Thursday, May 19, 2011

The "other" part of the hospital

I don't know if you knew this but I'm a doctor. Its what I do, not really who I am but there it is. I'm not....well I'm not a lot of things. Recently this was brought home to me last Tuesday when in the midst of a busy medical day we lost power to the hospital.

Dr. Fuka was taking out an uterus when, oops the lights went out.

I was helping some premature infants get oxygen and making rounds in the hospital at that same time.

I assumed that it was a breaker of fuse or something and strolled back to the "other" part of the hospital to nod knowingly while Molimo our mechanic extraordinaire explained electrical things to me in french and put it all together. But that is not what happened. I went back and he and Jean Pierre (carpenter/pastor) were looking at this.

This little device is called and inverter/charger and it converts our solar electricity to usable current for us at the hospital. It was fried. Even I could tell that it smelled bad. This is the mechanics version of the "janitor" lesion we talk about in medicine. Without this device even though we have lot's of batteries like you see below we can't use that energy.

The other problem was that even though we have a diesel generator that fuels the hospital a large part of our circuitry goes through this box. Therefore even though the generator was working the circuitry that went through this box did not go to the hospital.

For now the team of Molimo and Jean Pierre have worked out a system to get the electricity from this "other" part of the hospital to the patient care part of the hospital using the generator but this is not a long term solution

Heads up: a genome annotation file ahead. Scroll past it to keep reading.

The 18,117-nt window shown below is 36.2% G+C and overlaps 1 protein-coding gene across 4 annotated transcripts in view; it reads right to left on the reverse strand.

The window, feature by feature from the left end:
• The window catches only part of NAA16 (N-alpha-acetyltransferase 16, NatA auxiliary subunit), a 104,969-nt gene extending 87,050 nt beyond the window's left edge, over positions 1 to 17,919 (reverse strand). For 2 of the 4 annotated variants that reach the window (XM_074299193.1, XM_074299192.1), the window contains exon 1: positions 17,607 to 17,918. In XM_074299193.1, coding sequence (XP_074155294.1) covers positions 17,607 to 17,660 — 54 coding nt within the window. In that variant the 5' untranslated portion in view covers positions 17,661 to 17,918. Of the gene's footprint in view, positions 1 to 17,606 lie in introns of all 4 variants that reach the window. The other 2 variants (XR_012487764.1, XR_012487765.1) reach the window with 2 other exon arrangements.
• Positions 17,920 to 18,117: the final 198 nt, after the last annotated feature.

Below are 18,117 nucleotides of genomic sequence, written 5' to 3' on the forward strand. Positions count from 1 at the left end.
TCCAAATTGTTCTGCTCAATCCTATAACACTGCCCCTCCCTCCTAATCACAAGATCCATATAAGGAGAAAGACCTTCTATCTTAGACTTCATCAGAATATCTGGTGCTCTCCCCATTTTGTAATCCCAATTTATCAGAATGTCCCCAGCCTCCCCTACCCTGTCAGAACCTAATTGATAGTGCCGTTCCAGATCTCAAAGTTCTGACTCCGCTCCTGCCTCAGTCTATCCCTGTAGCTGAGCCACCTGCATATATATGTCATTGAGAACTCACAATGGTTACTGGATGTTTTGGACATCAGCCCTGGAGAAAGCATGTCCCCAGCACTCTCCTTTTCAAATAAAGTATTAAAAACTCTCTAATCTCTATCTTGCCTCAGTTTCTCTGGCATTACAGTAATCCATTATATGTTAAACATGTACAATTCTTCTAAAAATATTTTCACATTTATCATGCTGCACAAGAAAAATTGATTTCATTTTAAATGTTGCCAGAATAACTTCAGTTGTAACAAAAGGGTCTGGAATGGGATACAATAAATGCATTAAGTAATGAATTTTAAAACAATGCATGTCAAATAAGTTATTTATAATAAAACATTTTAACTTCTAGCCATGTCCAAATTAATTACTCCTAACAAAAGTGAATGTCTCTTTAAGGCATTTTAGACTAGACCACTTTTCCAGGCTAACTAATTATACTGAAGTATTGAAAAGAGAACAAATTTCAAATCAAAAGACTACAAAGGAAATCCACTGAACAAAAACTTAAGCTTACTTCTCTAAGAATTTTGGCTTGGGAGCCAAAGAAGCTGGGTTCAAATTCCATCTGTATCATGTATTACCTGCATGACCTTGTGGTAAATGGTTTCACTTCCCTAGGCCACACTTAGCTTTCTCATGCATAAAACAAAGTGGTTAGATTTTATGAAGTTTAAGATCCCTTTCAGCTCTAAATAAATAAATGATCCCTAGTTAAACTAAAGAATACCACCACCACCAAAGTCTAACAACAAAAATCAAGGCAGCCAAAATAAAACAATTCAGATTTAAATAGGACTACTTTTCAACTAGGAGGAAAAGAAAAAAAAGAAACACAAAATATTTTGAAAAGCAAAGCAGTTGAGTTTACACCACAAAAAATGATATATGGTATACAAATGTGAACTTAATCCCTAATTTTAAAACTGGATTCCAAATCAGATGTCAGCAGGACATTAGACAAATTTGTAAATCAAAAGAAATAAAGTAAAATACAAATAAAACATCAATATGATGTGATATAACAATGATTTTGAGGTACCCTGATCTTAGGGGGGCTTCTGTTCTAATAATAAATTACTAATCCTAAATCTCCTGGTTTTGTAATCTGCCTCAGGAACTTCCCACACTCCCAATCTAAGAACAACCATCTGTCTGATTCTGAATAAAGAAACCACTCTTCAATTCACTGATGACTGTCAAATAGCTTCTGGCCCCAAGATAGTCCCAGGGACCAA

1. it is too expensive to run the generator 24/7
2. it is too much wear and tear on the generator.
3. there are still parts of the hospital that are not working

Currently our plan for the "other" hospital is:
1. We run the generator from 11pm through the night for the nurses and keep it going until 3pm which is the end of our day shift.
2. From 3 pm to about 7pm we run two small generators to fuel oxygen concentrators to keep some kids alive.
3. From 7pm to 11pm we have "city" power that runs our services.

What happened to the cases that we were working on when the lights went out? Well we got a light for Dr. Fuka and he finished the case without further mishap. The children I was working with were not so fortunate. They both died that evening after a long day of struggling to find ways to give them oxygen.

So as you pray or think about our patients here remember that the care they receive in part depends on our "other" hospital. Pray that we can get this repaired or replaced ($2k to $4k), thank God that the city electricity is working and we have the other generators to give a break to the big one we have, and continue to uphold our team in prayer.


bonniebo said...

Absolutely heartbreaking to read...I had an inverter fry but no lives depended on it. Sobering realization of how easy we in the States have it......still praying for you, your team, the infrastucture, your hearts.....and on top of it all, we really miss you guys!

Emmy said...

SO many things to hold up to the Lord! Praying for your stamina and that of all the different skilled hands at work in all parts of the hospital!!!